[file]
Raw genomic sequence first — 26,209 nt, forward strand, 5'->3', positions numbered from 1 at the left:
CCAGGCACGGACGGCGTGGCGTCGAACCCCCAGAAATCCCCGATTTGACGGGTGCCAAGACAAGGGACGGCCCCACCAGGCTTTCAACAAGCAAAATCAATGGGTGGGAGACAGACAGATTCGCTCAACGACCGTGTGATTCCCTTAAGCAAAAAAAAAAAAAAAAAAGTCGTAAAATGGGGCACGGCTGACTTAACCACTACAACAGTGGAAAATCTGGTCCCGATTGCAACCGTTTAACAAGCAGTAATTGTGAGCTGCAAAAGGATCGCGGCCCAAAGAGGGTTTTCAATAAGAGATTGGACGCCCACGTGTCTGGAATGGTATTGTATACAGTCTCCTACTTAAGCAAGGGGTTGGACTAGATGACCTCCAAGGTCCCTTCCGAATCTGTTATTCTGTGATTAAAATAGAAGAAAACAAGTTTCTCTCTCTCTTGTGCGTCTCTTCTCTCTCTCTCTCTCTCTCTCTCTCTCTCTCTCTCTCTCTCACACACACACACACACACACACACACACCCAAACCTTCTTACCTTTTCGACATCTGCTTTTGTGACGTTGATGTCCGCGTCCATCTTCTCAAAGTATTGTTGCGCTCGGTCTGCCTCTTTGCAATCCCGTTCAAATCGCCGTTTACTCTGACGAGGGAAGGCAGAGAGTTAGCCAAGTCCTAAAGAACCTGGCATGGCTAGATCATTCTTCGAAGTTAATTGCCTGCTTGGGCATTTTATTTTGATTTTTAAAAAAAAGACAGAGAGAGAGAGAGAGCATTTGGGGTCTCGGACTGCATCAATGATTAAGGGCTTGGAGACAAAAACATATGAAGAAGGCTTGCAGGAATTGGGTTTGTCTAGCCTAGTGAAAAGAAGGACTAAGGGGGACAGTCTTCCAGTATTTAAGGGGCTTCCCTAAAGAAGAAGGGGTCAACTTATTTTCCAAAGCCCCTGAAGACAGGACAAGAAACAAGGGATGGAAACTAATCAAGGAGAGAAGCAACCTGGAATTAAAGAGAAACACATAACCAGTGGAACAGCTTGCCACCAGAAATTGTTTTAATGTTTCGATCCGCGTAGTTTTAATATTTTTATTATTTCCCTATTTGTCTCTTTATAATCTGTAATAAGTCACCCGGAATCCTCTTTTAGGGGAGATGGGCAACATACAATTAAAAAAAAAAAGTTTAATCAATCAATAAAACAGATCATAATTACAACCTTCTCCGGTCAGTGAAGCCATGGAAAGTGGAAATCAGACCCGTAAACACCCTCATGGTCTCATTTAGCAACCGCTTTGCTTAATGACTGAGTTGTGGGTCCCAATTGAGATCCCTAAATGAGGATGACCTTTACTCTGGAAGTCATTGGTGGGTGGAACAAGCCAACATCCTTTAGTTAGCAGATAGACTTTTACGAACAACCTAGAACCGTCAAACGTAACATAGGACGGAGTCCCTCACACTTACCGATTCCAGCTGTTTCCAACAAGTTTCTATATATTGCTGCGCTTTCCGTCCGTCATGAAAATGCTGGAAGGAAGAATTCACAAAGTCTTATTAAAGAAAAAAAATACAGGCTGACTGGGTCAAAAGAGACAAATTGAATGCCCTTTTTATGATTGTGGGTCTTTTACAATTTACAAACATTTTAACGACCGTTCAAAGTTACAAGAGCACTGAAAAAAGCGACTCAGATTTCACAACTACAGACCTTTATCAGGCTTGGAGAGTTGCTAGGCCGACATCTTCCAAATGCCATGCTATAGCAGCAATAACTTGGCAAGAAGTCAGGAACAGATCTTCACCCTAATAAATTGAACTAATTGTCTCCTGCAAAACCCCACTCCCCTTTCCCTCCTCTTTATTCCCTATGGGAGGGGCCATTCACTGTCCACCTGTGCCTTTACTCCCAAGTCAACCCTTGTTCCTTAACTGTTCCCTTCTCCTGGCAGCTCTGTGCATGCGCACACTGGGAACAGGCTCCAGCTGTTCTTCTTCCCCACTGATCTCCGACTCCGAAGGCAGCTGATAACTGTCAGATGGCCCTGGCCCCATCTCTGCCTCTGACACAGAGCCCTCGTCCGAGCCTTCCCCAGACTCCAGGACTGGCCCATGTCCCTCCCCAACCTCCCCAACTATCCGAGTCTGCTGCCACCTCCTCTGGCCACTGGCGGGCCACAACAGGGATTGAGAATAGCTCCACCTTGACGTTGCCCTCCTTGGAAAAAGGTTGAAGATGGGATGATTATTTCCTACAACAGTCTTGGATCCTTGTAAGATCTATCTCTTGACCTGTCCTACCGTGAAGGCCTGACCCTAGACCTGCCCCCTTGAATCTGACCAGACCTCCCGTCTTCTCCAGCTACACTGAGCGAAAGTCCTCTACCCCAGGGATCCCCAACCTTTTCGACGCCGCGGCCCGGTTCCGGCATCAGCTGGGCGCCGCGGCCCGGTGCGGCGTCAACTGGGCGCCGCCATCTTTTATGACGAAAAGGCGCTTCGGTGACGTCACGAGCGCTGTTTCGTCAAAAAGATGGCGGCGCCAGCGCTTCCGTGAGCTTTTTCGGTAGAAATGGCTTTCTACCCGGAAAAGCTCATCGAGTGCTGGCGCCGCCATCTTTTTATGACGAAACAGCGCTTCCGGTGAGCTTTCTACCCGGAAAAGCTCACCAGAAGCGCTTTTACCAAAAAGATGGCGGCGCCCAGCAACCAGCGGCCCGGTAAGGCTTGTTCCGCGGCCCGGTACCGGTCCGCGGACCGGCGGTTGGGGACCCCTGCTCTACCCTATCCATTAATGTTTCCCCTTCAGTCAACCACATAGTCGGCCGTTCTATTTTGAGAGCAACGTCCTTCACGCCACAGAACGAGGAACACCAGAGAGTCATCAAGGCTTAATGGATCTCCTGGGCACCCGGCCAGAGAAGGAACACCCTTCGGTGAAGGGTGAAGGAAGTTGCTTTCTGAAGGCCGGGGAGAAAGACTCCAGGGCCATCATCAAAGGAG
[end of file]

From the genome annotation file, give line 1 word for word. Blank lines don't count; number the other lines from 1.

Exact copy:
Raw genomic sequence first — 26,209 nt, forward strand, 5'->3', positions numbered from 1 at the left: